## Current-Voltage Relationship of Capacitor

As we know, the electric current is defined as,

$$i=\frac{dq}{dt}$$

For a capacitor, the charge is given by,

$$q = Cv$$

Differentiating on both sides, we get,

$$\frac{dq}{dt}=C \frac{dv}{dt}$$

$$∴i=C \frac{dv}{dt}$$

This equation is called the **current-voltage relationship of a capacitor**. A capacitor that satisfies this equation is called a **linear capacitor**.

If the capacitance of a capacitor is independent of the voltage i.e., linear capacitor, then the current-voltage relationship can be represented as a straight line passing through the origin as shown in the following figure.

For a non-linear capacitor, the graph of the current-voltage relationship is not a straight line.

## Voltage-Current Relationship of Capacitor

We can obtain the voltage-current relationship for a capacitor from the equation of the current-voltage relationship i.e.,

$$dv=\frac{1}{C} i dt$$

Integrating on both sides, we get,

$$⇒v(t)=\frac{1}{C} ∫_{-∞}^t i(τ) dτ$$

$$v(t)=\frac{1}{C} ∫_{t_0}^t i(τ) dτ + v(t_0 )$$

This equation is called the voltage-current relationship for a capacitor.

Where, *v*(*t _{0}*) is the initial voltage across the capacitor and is given by,

$$v(t_0 )=\frac{q(t_0 )}{C}$$

Hence, from the voltage-current relationship of a capacitor, it is clear that the capacitor voltage depends on the past history of the charge stored in the capacitor. It proves that a capacitor has a memory.

## Power and Energy of Capacitor

The instantaneous delivered to a capacitor is given by,

$$p = vi$$

Since, for a capacitor,

$$i=C \frac{dv}{dt}$$

Therefore, the instantaneous power is given by,

$$⇒p=Cv \frac{dv}{dt}$$

Now, the **energy stored in the capacitor** is given by,

$$w=∫_{-∞}^t p(τ) dτ =∫_{-∞}^t Cv \frac{dv}{dτ} dτ$$

$$⇒w=C∫_{-∞}^t v dv=C[\frac{v}{2}]_{-∞}^t$$

$$⇒w=\frac{1}{2} C[v(t)-v(-∞)]$$

Here, *v*(-∞) = 0 because the capacitor was initially uncharged.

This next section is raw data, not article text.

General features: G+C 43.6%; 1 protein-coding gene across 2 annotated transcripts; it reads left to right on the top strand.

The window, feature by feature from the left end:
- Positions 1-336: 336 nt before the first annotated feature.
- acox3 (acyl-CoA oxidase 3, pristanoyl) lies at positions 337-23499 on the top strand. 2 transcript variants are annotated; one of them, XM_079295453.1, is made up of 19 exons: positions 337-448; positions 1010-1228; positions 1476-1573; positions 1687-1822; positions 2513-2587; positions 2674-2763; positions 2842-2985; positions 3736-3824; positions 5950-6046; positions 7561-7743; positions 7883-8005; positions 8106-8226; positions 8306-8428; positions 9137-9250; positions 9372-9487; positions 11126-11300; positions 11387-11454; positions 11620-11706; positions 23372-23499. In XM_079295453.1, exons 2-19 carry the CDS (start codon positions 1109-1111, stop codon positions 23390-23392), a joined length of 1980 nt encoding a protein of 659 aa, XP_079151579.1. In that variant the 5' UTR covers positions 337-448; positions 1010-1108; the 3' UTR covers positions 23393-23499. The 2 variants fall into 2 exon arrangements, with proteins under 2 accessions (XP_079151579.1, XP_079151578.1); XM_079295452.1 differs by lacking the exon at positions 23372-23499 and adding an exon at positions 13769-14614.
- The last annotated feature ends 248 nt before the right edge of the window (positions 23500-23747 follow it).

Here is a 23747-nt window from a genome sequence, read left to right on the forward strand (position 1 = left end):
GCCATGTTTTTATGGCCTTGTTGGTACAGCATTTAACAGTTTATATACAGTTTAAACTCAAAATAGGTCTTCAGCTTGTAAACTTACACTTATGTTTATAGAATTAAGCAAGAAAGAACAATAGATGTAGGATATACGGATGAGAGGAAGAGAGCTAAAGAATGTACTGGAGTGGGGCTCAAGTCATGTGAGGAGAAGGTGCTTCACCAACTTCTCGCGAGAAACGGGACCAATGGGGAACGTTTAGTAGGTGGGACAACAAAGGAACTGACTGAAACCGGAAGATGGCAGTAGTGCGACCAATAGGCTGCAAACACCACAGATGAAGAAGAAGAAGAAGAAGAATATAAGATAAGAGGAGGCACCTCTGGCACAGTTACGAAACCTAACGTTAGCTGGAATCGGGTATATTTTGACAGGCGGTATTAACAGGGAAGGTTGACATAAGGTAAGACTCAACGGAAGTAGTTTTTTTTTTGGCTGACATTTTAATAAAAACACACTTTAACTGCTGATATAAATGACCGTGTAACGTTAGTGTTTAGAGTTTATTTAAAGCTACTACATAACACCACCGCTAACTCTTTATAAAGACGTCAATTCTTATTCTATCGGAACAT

$$∴w=\frac{1}{2} Cv^2$$

This equation represents the **energy stored in a capacitor** in the electric field between the plates.

It is important to note that we can retrieve this stored energy at a later time because an ideal or pure capacitor does not dissipate energy.

## Important Points about Capacitor and Capacitance

The following are some important points to note about capacitor and capacitance:

**(1).** A fully charged capacitor acts as an open circuit to direct current (dc). Since, we know, the current through a capacitor is given by,

$$i=C \frac{dv}{dt}$$

If the applied voltage across the capacitor is constant or DC voltage, the current through the capacitor will be zero. Hence, a capacitor acts as an open circuit to dc.

**(2).** The voltage across a capacitor cannot change abruptly. If the voltage across a capacitor changes instantaneous i.e., in dt = 0, then,

$$i=C \frac{dv}{0}=∞$$

Which is practically impossible. Hence, a capacitor opposes an abrupt change in the voltage across it.

**(3).** An ideal capacitor does not dissipate energy. It stores energy in its electric field when charging and returns the stored energy to the circuit when discharging.

**(4).** A non-ideal practical capacitor has a certain resistance that acts in parallel with the capacitance as shown in the following figure.

The resistance is called the leakage resistance and it can be of the order of 100 MΩ. But in most practical applications, it can be neglected.

## Conclusion

In conclusion, a capacitor is a passive circuit element used in electronic circuits to store energy in its electric field. The ability to store electrical energy is referred to as the capacitance of the capacitor. Capacitors are widely used in electrical and electronic circuits, communication, computer memories, and power systems. In this article, I have explained the concept of capacitors and capacitance in detail. If you have any questions related to the topic, kindly please let me know in the comment section, and I will answer shortly.